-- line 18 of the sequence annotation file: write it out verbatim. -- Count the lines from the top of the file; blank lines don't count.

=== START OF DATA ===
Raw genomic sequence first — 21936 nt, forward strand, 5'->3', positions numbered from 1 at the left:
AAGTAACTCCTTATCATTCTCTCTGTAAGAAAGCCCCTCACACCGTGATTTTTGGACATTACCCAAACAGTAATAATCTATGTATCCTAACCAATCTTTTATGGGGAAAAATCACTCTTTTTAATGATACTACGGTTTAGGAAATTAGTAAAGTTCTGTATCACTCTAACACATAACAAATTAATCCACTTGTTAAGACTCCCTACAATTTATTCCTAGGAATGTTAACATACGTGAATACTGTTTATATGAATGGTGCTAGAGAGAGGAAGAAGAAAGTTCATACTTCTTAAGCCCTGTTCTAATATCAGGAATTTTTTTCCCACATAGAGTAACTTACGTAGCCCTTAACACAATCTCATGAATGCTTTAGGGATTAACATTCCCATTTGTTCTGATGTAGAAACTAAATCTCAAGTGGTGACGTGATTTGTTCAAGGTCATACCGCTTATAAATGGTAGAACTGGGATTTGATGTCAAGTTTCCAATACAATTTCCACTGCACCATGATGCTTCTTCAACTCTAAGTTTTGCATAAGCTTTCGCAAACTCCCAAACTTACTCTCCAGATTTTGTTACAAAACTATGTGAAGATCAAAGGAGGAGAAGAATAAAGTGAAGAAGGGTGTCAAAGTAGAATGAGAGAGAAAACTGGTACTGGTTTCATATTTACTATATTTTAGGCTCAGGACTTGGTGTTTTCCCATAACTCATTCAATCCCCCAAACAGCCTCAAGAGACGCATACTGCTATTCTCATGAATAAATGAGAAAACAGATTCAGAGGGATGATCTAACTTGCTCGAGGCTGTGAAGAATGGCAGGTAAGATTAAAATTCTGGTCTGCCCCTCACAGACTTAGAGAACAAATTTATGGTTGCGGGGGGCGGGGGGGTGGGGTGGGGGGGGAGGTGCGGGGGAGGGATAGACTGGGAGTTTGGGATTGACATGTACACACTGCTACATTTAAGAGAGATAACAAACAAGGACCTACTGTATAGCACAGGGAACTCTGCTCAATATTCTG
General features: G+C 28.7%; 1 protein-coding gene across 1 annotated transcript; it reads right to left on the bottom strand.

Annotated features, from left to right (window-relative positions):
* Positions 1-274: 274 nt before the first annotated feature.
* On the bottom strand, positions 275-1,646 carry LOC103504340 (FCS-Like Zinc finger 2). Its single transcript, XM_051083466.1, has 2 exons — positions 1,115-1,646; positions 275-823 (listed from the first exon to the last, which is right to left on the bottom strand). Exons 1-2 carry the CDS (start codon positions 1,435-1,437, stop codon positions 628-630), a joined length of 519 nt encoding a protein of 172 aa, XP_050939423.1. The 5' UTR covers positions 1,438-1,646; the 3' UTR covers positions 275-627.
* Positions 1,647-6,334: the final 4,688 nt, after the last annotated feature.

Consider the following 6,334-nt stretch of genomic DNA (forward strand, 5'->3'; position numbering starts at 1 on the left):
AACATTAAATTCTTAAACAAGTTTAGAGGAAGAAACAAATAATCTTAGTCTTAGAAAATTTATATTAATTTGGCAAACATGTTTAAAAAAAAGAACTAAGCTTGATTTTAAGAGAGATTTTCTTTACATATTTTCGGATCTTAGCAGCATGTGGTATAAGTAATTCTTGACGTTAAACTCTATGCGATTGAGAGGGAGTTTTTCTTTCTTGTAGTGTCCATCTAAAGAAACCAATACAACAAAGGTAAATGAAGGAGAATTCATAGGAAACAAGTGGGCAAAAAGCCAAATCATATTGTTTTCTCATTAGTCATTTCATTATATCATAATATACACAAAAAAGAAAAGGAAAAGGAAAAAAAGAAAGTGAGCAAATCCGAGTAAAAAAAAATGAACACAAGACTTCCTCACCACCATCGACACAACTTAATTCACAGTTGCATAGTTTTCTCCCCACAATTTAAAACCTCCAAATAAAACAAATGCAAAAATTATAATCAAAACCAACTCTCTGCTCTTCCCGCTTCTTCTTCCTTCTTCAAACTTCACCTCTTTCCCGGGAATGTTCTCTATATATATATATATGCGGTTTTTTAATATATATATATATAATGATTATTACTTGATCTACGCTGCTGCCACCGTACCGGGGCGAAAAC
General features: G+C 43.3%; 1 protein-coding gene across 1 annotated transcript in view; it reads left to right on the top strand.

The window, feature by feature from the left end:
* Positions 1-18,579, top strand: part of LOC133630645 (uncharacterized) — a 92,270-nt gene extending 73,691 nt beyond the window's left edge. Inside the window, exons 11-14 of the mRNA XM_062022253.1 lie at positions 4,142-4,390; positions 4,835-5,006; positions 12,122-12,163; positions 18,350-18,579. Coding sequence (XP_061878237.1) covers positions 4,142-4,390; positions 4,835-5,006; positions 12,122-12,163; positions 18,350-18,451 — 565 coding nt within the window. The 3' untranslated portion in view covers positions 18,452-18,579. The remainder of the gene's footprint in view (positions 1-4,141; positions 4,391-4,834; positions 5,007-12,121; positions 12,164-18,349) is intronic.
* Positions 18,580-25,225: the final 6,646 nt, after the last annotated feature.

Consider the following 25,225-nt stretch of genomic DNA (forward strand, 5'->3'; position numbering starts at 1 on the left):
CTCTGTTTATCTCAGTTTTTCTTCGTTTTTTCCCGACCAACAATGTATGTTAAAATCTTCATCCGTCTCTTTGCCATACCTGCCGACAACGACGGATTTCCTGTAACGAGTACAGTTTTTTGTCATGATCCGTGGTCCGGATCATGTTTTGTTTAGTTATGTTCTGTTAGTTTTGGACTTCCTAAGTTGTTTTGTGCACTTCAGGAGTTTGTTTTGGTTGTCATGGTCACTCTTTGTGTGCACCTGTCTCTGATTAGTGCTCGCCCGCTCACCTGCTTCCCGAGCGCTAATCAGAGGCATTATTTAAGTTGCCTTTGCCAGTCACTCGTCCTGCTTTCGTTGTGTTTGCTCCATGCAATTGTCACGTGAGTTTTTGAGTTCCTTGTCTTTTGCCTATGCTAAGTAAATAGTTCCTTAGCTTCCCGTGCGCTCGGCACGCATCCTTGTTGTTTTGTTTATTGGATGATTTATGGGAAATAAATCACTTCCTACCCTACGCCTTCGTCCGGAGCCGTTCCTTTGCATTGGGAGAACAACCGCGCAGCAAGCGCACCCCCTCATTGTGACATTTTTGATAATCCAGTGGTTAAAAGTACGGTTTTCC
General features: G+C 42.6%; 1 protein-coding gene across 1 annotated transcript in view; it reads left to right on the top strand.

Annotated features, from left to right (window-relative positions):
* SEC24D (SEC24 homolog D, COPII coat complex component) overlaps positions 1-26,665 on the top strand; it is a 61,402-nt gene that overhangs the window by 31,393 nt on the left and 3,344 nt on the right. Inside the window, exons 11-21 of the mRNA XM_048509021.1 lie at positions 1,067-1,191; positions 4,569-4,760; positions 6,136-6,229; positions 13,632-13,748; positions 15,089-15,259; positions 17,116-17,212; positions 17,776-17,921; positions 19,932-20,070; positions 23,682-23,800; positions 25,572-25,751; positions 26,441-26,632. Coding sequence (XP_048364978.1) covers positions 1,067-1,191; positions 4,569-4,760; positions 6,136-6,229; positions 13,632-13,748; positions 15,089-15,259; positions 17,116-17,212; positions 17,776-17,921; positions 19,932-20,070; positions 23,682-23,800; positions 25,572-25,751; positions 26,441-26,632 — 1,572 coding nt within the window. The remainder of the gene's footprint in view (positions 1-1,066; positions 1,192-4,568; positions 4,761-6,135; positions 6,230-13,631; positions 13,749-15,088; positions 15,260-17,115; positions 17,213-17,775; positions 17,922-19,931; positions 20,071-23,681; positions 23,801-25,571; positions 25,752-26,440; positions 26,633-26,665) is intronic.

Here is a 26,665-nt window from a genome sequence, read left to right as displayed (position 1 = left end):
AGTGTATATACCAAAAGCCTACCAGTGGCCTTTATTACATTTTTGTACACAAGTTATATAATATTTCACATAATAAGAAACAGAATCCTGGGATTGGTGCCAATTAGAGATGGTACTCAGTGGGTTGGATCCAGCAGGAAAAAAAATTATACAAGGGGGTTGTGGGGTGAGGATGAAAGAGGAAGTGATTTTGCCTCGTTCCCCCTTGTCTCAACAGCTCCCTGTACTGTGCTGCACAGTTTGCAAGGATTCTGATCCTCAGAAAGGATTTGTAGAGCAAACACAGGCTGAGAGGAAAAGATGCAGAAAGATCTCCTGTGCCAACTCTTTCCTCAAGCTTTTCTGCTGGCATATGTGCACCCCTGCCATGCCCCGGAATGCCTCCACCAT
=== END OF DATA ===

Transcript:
* SEC24D (SEC24 homolog D, COPII coat complex component) overlaps positions 1-26,665 on the top strand; it is a 61,402-nt gene that overhangs the window by 31,393 nt on the left and 3,344 nt on the right. Inside the window, exons 11-21 of the mRNA XM_048509021.1 lie at positions 1,067-1,191; positions 4,569-4,760; positions 6,136-6,229; positions 13,632-13,748; positions 15,089-15,259; positions 17,116-17,212; positions 17,776-17,921; positions 19,932-20,070; positions 23,682-23,800; positions 25,572-25,751; positions 26,441-26,632. Coding sequence (XP_048364978.1) covers positions 1,067-1,191; positions 4,569-4,760; positions 6,136-6,229; positions 13,632-13,748; positions 15,089-15,259; positions 17,116-17,212; positions 17,776-17,921; positions 19,932-20,070; positions 23,682-23,800; positions 25,572-25,751; positions 26,441-26,632 — 1,572 coding nt within the window. The remainder of the gene's footprint in view (positions 1-1,066; positions 1,192-4,568; positions 4,761-6,135; positions 6,230-13,631; positions 13,749-15,088; positions 15,260-17,115; positions 17,213-17,775; positions 17,922-19,931; positions 20,071-23,681; positions 23,801-25,571; positions 25,752-26,440; positions 26,633-26,665) is intronic.